Milei defended the dollarization of the Argentine economy during the campaign, but faces insurmountable challenges in achieving this objective. Photo Reproduction from Twitter

Although the Argentine economy has entered a technical recession, defined by two consecutive quarters of GDP contraction, this is not its worst challenge. This is what Argentine economist Eduardo Crespo, professor at the Federal University of Rio de Janeiro (UFRJ), assesses in an interview with Red Portal. For him, the recent exchange rate crisis, with an accelerated and strong fall in the national currency, worsens the macroeconomic management situation for the government of far-right president Javier Milei.

The Argentine economy has faced a series of significant challenges in recent months, with the devaluation of the peso on the parallel market and controversial measures by the government. Crespo offers an analysis of the factors that have contributed to the country’s current economic situation, minimizing the importance of official data, which was already predictable, to focus on exchange rate fluctuations.

The Argentine economy recorded a sharp drop of 1.4% in March, according to seasonally adjusted data from the Monthly Economic Activity Estimator (Emae), reported the National Institute of Statistics and Census (Indec). Compared to March 2023, the retraction was even more pronounced, reaching 8.4%. In the first quarter of 2024, Gross Domestic Product (GDP) fell 5.3% compared to the previous quarter.

“It was absolutely predictable, I would say, so there is nothing very surprising.” According to Crespo, the current situation was predictable due to a combination of economic factors. There was a significant fiscal adjustment, a major devaluation of the currency, and workers’ salaries did not keep up with the increase in inflation. These elements culminated in a drop in consumption and investment, resulting in a sharp recession.

Currency devaluation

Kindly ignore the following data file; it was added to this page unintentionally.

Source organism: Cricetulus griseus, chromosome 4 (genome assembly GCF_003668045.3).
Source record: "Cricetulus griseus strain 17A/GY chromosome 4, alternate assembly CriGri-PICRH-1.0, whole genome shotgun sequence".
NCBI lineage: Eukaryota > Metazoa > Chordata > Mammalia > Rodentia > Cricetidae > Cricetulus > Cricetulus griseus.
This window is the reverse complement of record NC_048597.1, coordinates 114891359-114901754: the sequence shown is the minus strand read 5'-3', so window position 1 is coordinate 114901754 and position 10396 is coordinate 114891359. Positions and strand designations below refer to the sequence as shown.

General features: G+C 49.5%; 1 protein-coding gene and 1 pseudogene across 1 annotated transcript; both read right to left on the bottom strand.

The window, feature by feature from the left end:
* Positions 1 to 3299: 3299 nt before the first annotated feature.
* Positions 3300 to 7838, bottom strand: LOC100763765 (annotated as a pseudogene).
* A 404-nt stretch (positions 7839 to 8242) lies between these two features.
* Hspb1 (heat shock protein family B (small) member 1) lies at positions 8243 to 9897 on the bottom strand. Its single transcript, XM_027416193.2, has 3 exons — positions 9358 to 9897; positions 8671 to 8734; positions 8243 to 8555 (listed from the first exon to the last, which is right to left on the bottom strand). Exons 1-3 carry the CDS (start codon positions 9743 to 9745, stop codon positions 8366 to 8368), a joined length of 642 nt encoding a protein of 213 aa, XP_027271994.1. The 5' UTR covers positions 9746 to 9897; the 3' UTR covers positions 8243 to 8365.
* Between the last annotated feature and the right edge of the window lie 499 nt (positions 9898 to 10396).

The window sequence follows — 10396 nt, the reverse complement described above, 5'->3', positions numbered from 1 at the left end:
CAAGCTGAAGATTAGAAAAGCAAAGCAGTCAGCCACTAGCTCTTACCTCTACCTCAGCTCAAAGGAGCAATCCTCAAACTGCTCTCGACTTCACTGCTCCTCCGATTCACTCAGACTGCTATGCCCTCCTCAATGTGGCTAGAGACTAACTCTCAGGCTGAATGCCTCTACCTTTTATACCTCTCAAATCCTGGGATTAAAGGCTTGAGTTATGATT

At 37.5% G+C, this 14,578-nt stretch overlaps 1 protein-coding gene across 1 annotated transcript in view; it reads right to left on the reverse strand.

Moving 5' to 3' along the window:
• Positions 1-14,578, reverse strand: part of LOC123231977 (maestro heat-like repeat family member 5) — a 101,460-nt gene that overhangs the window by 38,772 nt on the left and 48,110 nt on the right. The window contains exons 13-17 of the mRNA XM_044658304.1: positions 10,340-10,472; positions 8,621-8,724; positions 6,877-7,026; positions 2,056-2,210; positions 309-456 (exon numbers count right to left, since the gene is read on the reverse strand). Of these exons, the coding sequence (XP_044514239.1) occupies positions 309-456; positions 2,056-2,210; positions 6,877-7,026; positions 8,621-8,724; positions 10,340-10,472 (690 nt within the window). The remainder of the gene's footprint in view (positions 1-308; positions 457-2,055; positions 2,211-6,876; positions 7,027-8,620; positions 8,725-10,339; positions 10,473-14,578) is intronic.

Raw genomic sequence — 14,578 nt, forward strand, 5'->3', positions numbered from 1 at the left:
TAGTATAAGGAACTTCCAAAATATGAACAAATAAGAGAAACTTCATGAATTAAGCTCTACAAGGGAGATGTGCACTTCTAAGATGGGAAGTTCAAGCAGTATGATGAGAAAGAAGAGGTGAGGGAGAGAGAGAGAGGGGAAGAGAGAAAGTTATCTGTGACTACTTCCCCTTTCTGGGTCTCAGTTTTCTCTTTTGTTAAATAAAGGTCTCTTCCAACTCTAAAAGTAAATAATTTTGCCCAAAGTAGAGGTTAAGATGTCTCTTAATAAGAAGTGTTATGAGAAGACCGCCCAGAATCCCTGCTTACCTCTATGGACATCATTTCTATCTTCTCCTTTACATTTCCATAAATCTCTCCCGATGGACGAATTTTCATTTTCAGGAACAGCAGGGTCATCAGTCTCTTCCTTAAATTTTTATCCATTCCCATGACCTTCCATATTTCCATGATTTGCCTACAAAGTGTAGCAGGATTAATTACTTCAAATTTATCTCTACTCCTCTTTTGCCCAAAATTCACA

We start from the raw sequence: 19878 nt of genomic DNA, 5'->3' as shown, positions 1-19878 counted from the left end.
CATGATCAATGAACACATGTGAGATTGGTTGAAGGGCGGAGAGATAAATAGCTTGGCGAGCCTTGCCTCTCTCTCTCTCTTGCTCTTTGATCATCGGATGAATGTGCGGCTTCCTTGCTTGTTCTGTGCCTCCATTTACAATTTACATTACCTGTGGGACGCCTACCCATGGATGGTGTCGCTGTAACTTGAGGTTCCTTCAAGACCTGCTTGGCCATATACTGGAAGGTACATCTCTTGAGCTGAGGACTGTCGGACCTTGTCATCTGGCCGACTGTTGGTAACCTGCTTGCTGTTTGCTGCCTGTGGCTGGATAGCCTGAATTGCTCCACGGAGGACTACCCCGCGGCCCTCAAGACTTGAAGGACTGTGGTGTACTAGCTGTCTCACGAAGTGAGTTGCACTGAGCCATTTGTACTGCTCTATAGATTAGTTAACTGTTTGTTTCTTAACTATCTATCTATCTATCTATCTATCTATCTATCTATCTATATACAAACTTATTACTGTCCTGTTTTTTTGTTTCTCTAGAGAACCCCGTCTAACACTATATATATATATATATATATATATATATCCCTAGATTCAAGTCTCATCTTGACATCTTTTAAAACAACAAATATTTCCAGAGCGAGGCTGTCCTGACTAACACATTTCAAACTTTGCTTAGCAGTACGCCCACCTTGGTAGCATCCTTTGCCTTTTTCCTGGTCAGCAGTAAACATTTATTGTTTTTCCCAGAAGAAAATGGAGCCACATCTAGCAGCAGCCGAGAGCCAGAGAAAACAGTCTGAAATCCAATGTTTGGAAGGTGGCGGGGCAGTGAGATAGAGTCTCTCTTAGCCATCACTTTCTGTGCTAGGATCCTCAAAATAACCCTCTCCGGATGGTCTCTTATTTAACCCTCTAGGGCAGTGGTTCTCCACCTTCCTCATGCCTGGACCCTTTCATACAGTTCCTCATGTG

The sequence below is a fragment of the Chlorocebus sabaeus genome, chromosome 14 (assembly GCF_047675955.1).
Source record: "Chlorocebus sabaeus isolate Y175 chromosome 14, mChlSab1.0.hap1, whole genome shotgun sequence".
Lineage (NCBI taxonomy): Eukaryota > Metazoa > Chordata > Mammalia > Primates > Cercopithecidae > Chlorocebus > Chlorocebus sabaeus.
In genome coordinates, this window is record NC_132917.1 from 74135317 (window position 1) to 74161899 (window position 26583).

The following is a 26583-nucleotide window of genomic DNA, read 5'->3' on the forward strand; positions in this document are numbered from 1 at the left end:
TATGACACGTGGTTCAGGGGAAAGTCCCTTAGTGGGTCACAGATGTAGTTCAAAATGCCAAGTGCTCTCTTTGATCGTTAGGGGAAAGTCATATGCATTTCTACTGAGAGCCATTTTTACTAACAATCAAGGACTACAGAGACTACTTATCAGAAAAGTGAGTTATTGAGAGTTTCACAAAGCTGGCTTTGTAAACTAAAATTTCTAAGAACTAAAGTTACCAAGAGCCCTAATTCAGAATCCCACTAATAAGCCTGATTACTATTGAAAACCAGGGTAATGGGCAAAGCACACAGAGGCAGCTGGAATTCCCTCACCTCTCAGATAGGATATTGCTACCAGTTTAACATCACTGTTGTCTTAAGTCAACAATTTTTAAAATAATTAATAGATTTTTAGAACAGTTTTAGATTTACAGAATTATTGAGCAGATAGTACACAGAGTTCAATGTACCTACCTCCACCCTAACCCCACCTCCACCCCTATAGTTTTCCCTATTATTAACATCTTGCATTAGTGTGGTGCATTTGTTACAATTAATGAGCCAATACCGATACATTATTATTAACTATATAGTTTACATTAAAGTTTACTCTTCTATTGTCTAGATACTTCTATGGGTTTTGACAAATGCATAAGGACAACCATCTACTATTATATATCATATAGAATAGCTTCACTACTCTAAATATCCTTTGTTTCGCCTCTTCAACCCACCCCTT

Crespo highlights that, although the recession is a topic of concern, the most fundamental data in recent days is the devaluation of parallel dollars, indicating a more complicated economic situation. Interest rate reductions resulted in a price adjustment, with investors moving their positions to the dollar.

“The biggest problem that Milei has is not this predictable aspect of the strong recession for everyone, but rather this exchange rate summer, in which parallel dollars converged with the official dollar and there was a drop in country risk, etc. Now it seems to be more complicated. There was a jump in the rate of exchange rate devaluation, of parallel dollars”, he points out. “This is an announcement that there is an expectation that the situation is more complicated than previously known.”

In recent weeks, the Argentine peso has accumulated consecutive drops in the parallel market, known as the blue dollar. Yesterday, the dollar was quoted at 1,300 pesos in the informal market, registering a devaluation of more than 15% in the week, the largest since President Javier Milei took office in December. Crespo highlights that the increase in the values ​​of parallel dollars, such as the blue dollar and the MEP dollar (Electronic Payment Market), is an indicator of an expected worsening of the economic situation, which could become an obstacle for Milei to achieve her goal of remove exchange controls.

Javier Milei’s government adopted a strategy of aggressive interest rate cuts by the Central Bank of Argentina, reducing the rate from 70% to 40% in just over a month. This measure is part of a technical approach to put an end to money issuance, identified as the main cause of chronic inflation in the country, which reached an annual rate of 289% in April.

Analysts point out that the devaluation of the peso is largely the result of these cuts in interest rates, making savings in pesos less attractive and putting upward pressure on prices on the parallel market. Furthermore, the Central Bank has not been purchasing dollars at expected levels, especially during the agricultural harvest, which worsens pressure on the currency.

Impacts and Future Expectations

The financial market estimates that as long as interest rates remain low, many small investors will continue to dollarize their portfolios. For the near future, the blue dollar is expected to continue to rise, although demand for pesos in June, due to the payment of Christmas bonuses and special bonuses, may help to curb this trend.

The exchange rate crisis in Argentina is a reflection of economic policies that, supposedly well-intentioned in an attempt to stabilize inflation, have resulted in a series of imbalances and challenges in the financial market. Eduardo Crespo’s analysis highlights the complexity of the situation and the need for balanced approaches to avoid further deterioration of the Argentine economy.


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